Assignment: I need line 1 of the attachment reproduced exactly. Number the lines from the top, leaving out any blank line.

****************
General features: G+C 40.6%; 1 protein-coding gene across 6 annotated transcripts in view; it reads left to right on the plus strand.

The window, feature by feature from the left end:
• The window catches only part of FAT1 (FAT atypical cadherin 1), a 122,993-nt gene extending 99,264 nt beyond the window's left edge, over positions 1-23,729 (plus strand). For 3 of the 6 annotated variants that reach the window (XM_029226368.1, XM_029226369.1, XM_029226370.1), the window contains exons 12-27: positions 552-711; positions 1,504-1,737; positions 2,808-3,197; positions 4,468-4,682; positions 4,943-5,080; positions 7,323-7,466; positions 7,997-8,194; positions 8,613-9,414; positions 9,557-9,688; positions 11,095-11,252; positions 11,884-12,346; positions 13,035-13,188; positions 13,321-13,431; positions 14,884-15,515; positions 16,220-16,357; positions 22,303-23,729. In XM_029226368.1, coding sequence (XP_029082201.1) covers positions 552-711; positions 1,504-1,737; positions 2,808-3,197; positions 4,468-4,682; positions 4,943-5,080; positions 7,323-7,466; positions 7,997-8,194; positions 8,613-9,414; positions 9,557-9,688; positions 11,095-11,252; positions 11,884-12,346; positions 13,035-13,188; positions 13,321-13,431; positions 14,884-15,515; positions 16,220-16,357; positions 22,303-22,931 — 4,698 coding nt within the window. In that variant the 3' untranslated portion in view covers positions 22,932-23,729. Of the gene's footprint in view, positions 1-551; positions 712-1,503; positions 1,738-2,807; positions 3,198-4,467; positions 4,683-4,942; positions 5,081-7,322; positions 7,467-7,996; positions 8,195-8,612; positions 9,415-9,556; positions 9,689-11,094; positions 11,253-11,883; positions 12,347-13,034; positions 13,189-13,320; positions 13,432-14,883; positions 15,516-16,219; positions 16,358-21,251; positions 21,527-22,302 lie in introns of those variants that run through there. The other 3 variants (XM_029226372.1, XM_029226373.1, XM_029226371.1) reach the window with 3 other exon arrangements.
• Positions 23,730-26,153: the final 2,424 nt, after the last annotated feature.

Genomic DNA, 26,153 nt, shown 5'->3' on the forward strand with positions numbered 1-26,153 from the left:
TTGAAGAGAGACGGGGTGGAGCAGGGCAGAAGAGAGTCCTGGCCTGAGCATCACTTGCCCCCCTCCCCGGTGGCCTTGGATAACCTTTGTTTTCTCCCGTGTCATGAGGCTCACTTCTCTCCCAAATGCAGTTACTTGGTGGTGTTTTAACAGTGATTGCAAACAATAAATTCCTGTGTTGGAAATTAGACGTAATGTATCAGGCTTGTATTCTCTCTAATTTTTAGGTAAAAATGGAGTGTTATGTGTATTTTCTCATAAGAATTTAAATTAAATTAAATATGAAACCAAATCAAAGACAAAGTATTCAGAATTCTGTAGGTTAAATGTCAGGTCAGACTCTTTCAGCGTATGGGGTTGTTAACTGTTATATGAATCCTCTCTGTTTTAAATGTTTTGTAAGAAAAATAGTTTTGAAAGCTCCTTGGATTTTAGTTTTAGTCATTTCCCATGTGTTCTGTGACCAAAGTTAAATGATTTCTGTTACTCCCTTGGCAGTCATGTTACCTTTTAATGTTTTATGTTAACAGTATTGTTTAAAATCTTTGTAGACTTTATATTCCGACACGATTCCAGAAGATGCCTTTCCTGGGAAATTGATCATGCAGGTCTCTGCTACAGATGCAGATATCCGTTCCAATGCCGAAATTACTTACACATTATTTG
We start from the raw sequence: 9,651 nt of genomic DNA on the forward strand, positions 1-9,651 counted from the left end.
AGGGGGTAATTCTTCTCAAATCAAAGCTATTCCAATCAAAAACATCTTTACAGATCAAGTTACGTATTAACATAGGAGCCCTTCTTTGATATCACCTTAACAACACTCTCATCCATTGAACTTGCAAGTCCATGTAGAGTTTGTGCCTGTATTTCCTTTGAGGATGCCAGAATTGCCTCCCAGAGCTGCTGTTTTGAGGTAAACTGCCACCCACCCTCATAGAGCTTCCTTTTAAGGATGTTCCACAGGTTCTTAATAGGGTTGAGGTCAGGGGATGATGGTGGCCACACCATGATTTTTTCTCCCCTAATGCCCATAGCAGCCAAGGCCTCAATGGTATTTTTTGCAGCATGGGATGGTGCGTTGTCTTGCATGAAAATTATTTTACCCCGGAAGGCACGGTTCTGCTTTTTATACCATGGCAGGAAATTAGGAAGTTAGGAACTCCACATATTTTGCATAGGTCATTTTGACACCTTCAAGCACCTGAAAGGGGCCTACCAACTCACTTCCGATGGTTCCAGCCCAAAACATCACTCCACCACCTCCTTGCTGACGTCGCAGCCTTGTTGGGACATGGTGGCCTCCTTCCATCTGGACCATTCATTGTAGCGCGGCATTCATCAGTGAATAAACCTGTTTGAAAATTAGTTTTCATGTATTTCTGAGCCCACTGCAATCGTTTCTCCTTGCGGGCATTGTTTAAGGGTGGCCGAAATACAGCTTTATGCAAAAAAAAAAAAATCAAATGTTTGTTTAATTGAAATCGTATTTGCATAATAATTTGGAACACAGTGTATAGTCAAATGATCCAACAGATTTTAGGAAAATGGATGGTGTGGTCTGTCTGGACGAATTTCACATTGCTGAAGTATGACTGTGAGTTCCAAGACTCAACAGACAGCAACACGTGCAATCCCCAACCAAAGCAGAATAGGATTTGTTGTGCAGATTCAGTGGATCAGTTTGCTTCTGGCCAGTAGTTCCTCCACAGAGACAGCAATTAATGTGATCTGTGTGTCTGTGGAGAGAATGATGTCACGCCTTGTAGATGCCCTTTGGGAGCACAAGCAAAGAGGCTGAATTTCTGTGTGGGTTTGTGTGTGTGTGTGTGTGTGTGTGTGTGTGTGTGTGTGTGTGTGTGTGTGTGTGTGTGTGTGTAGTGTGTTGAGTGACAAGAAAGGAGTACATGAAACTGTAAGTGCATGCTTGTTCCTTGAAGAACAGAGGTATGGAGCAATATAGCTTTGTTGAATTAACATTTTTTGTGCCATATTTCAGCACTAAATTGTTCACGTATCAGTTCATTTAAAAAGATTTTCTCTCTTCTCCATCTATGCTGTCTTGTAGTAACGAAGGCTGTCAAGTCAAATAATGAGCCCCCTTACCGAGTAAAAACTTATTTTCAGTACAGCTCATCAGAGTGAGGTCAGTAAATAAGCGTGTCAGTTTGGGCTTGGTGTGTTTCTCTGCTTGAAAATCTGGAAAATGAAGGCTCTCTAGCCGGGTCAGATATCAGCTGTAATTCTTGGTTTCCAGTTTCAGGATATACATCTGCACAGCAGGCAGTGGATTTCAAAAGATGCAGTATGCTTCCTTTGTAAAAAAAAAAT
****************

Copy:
General features: G+C 40.6%; 1 protein-coding gene across 6 annotated transcripts in view; it reads left to right on the plus strand.